Immigration risk is troubling for the EU and southeastern Europe
Investors beware – countries in the region have been downgraded in Euromoney’s country risk survey this year.
The Covid-19 crisis has raised the stakes worldwide, plunging the global economy into recession and creating unanticipated fiscal pressures for many countries already struggling with domestic problems, geopolitics and global trade wars.
Consequently, analysts have downgraded Bulgaria, Cyprus, Malta, Romania and Turkey in Euromoney’s risk survey.
Greece is the main exception, but lying 60th in the global rankings with a legacy of debt and another economic downturn to endure, it remains one of the riskier EU member states, worse off than Italy or Spain.
For some, such as Turkey, there are domestic risks to consider, which Euromoney has detailed previously.
The lira is on the backfoot again because of concerns about policymaking and institutional risks, two factors that have been consistently downgraded (among others) in the risk survey.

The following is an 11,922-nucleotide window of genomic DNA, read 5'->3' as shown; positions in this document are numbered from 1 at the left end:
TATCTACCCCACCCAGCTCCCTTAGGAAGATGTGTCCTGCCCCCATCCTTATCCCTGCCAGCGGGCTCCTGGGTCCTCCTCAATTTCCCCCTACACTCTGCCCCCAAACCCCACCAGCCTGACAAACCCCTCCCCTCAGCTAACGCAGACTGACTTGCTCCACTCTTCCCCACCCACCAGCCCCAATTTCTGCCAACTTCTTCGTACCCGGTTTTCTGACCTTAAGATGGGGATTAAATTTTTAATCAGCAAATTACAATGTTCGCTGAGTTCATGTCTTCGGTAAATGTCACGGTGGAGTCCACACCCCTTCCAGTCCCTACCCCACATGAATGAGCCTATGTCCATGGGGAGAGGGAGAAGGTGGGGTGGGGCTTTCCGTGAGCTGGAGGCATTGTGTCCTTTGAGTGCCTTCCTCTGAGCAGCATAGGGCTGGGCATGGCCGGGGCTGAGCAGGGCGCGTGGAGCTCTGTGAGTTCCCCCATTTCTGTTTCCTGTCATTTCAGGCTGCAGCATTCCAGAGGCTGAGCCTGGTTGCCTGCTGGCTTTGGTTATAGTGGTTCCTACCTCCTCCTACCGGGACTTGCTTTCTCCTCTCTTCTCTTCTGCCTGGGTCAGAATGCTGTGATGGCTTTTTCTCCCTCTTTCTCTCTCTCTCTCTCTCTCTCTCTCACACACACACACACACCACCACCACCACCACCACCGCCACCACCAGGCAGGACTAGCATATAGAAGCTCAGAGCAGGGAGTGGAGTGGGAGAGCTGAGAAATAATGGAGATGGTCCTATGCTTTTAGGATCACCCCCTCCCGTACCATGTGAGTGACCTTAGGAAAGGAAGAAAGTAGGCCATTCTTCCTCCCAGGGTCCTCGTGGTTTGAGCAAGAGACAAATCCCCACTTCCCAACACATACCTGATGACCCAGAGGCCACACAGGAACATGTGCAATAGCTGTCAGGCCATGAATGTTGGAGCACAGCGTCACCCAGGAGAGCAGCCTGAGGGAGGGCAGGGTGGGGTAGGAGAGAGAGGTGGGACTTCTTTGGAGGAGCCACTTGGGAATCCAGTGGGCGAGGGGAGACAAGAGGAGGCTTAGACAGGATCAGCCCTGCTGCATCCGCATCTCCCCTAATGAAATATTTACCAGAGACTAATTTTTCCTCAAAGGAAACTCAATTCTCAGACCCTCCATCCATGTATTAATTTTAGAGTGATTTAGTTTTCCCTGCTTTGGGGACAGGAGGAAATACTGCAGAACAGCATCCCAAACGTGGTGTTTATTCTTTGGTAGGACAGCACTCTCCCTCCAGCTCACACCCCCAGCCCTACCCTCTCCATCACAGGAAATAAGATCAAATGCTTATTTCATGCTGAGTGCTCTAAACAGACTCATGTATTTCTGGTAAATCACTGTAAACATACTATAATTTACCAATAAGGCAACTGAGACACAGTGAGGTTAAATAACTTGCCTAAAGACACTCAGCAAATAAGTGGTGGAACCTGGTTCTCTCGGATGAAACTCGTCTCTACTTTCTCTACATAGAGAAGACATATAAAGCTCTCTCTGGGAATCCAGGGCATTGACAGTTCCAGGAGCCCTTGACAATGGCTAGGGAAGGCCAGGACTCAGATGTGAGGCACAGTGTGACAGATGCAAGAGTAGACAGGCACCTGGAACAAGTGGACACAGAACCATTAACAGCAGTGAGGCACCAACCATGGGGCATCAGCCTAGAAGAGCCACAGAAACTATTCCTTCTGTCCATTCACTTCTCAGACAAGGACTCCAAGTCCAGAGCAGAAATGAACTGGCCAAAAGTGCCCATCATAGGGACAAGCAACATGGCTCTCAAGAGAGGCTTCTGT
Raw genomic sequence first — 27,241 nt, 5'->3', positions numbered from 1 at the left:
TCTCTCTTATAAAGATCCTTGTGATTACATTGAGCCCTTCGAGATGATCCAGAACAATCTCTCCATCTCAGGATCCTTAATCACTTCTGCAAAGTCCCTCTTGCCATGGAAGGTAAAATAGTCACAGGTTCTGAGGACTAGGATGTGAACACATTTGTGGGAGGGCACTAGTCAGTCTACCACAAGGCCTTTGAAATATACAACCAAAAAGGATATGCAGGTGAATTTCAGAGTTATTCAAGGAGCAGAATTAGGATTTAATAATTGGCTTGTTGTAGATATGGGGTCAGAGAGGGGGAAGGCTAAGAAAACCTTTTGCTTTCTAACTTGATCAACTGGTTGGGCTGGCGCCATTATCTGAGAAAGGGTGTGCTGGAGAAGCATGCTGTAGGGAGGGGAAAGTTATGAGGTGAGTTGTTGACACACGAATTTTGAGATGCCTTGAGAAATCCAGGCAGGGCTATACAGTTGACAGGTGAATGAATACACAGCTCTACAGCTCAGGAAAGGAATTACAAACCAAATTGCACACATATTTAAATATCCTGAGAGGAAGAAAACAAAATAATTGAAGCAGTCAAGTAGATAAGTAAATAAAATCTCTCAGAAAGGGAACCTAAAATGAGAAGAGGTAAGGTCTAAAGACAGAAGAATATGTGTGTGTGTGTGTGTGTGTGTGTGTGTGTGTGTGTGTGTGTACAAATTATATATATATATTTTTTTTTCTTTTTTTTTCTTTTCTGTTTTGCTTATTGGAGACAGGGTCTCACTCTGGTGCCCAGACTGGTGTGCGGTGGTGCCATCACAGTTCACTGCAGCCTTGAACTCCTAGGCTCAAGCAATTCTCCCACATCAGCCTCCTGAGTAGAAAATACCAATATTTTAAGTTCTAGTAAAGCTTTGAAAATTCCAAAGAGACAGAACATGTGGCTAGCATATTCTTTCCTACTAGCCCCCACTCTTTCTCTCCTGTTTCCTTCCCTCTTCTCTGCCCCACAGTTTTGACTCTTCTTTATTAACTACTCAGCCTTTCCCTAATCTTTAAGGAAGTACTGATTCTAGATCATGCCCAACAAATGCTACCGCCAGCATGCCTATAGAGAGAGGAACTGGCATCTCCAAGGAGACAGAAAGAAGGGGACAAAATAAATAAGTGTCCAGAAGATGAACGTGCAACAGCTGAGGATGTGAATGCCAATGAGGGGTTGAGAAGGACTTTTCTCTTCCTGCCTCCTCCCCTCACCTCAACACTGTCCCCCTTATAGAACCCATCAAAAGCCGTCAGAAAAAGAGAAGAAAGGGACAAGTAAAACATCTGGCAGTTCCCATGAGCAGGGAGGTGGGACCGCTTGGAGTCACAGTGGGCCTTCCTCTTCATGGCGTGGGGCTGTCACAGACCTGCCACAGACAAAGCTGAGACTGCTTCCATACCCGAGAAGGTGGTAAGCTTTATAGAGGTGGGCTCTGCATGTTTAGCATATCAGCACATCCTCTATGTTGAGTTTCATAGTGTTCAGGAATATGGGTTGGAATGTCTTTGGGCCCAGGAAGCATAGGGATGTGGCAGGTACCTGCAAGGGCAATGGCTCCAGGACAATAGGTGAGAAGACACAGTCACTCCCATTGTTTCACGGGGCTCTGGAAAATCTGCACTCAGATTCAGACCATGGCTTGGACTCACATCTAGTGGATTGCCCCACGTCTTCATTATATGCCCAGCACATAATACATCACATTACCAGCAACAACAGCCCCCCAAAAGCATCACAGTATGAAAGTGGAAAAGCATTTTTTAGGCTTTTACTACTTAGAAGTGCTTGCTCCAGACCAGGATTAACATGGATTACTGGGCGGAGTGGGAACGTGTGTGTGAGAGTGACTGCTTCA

Meddling in the central bank’s independence is scaring investors, prompting both a current-account deficit, underpinned by increased lending, and portfolio outflows, with capital withdrawn, resulting in the central bank depleting its FX reserves to prop-up an ailing currency.
First factor However, there are also three themes with cross-country – indeed, region-wide implications – putting southeastern Europe under the radar, and all three are interconnected.